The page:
From time to time, your relationship with a client might go south. An associate might fail to show up, or an email might get lost. You might even get distracted and let their customer service slide. Now you need to repair that relationship… but how?
If you know what’s damaged the relationship, take the blame. It doesn’t matter if you were in the wrong or not; as Dr. Phil liked to put it, “Would you rather be right or be loved?” (well, “loved” meaning “trusted as a solutions provider”). Of course, if you notice that things go wrong a lot in the relationship and you’re always taking the blame, it might be wise to reconsider the relationship.
If you don’t know what’s damaged the relationship, ask. Chances are, your client will be happy to tell you (unless they pull that weird passive-aggressive “I shouldn’t have to tell you” stuff, in which case, see above re: reconsidering the relationship). If you’re unsure of how to begin that conversation, try, “I get the sense that we haven’t lived up to your expectations recently. If that’s the case, could you please let me know how so we can correct it?”
Once you’re aware of the problem, fix it. Fix it fast, fix it so much that it hopefully won’t get broken again and fix it without a lot of fanfare. You may be proud of how fast and how well you solved a problem, but calling your client’s attention to it only reminds them that there was a problem in the first place.
Then, make reparations to the client. How extensive the reparations need to be depends on the situation, but at the very least they need to be in a slightly better situation after you’ve made the reparations than they were before the problem started. It needs to be better so they don’t feel that they might as well have not used you in the first place, but not so much better that it makes more sense for them to complain than for things to run smoothly.
Perhaps most importantly, do all of this in person or over the phone. Email is great for transmitting neutral information, but relationships of any sort involve at least some emotional component, and one thing email does not do well is convey emotion. Plus, a personal visit will impress upon the client how important their relationship is to you.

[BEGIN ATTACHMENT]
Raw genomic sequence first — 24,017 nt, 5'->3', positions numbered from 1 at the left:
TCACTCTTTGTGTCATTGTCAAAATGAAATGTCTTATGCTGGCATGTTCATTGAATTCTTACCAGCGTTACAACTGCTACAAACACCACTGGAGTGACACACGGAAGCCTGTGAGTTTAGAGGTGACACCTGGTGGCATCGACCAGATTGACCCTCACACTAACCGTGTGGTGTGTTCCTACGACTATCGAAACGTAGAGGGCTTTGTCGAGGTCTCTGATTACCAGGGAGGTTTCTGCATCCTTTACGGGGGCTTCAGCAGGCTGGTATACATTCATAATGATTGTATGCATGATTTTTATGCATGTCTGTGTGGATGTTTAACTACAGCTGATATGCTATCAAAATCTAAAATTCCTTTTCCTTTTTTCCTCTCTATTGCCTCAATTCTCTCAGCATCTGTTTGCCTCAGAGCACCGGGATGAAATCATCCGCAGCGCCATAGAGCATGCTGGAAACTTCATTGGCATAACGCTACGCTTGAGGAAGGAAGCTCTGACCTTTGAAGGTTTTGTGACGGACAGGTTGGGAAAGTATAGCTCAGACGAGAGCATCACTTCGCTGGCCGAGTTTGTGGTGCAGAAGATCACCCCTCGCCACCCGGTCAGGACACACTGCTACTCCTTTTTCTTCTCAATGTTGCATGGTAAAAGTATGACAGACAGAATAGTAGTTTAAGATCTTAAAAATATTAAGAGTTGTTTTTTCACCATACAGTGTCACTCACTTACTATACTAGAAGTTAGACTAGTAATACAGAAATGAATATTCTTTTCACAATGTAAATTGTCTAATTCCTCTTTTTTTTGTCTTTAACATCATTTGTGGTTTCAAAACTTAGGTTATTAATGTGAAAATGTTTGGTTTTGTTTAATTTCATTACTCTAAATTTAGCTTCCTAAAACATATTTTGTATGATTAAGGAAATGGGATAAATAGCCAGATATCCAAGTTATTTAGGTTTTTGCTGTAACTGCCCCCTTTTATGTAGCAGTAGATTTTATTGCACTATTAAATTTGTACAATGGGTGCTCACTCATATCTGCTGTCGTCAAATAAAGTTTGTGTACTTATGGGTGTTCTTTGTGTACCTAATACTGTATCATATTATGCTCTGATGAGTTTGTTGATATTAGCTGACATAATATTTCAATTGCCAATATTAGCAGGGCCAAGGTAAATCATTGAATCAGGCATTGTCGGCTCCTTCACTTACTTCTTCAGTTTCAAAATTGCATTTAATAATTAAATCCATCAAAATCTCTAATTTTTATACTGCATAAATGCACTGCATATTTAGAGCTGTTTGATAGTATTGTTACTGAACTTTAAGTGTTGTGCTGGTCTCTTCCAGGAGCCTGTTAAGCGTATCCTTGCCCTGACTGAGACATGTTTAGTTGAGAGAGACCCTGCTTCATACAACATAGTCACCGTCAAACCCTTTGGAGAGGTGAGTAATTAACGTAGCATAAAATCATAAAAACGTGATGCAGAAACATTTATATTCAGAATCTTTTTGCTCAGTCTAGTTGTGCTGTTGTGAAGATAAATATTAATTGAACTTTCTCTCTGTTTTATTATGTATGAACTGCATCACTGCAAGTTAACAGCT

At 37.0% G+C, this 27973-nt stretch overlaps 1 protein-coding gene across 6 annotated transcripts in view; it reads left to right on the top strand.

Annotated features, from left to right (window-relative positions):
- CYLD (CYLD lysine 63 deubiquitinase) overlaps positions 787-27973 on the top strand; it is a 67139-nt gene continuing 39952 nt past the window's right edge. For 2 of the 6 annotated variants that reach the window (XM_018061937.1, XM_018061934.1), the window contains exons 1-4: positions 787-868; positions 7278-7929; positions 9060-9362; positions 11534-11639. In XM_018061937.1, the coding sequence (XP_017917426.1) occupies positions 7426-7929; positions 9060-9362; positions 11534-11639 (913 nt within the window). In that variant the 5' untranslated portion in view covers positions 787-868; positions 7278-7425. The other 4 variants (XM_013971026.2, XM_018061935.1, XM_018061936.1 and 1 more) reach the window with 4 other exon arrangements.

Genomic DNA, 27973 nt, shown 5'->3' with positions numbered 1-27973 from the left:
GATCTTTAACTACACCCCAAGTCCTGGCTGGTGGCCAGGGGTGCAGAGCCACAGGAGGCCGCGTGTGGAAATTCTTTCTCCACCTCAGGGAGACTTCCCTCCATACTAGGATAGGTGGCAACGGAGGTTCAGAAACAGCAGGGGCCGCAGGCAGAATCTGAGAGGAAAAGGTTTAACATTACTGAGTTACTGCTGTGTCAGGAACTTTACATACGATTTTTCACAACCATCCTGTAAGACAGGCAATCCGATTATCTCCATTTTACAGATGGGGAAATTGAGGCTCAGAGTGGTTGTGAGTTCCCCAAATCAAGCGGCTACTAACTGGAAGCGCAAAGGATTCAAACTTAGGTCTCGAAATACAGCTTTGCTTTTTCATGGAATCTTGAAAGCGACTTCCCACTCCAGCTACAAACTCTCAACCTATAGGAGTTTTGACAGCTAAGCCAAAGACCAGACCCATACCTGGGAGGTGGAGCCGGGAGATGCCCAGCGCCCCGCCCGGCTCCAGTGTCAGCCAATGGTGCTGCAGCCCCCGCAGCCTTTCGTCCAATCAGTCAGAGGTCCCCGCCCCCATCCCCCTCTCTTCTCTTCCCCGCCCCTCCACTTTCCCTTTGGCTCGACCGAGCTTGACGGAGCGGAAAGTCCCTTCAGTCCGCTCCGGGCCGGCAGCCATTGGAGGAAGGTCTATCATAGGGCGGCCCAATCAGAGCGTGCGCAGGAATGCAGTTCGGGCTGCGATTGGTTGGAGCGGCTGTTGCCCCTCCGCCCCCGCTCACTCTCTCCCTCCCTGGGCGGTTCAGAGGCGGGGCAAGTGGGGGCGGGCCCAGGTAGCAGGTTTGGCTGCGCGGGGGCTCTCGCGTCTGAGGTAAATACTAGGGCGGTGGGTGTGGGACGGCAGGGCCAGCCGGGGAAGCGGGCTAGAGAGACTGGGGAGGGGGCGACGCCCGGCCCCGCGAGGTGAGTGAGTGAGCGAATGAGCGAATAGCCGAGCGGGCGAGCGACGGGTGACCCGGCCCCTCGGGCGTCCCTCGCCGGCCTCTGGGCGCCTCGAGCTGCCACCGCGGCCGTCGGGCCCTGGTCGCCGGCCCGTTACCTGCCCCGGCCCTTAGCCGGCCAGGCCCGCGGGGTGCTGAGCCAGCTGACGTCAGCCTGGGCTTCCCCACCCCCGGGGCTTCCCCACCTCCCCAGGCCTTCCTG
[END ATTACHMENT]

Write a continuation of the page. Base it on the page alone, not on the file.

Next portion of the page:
After things have been set right, follow up on the solution and the reparations. Check in weekly, biweekly or monthly, as appropriate, to make sure the solution is working out and that the client still feels generally positive about their choice to continue working with you.
And perhaps most importantly, find any and all lessons that can be learned from this experience and apply them to all of your client relationships moving forward.
Of course, the best course of action is to keep misunderstandings to a minimum. Don’t over-promise or, worse, over-commit. Before anything is agreed upon, make sure you and the client have the same understanding of what’s being offered, both in terms of the offering itself and the standards to which it will be held. (Hmmm… sounds like communication again!)
We can’t promise that these steps will repair every business relationship, but they certainly can’t hurt.
Have you experienced fractured client relationships? How did you repair them? Let us know in the comments!